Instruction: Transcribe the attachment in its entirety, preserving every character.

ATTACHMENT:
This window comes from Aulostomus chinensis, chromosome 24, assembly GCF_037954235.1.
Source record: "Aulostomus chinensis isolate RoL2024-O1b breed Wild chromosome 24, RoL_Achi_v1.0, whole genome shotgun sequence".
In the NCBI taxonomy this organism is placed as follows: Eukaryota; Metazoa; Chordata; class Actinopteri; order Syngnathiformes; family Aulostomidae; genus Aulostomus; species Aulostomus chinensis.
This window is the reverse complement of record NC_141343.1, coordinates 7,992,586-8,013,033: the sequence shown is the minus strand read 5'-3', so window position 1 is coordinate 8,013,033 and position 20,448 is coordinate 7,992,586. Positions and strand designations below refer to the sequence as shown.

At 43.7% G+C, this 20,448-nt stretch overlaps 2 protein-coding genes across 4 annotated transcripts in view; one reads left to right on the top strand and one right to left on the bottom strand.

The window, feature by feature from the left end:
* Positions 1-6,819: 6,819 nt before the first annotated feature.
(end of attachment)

This window comes from Aulostomus chinensis, chromosome 24, assembly GCF_037954235.1.
Source record: "Aulostomus chinensis isolate RoL2024-O1b breed Wild chromosome 24, RoL_Achi_v1.0, whole genome shotgun sequence".
In the NCBI taxonomy this organism is placed as follows: Eukaryota; Metazoa; Chordata; class Actinopteri; order Syngnathiformes; family Aulostomidae; genus Aulostomus; species Aulostomus chinensis.
This window is the reverse complement of record NC_141343.1, coordinates 7,992,586-8,013,033: the sequence shown is the minus strand read 5'-3', so window position 1 is coordinate 8,013,033 and position 20,448 is coordinate 7,992,586. Positions and strand designations below refer to the sequence as shown.

At 43.7% G+C, this 20,448-nt stretch overlaps 2 protein-coding genes across 4 annotated transcripts in view; one reads left to right on the top strand and one right to left on the bottom strand.

The window, feature by feature from the left end:
* Positions 1-6,819: 6,819 nt before the first annotated feature.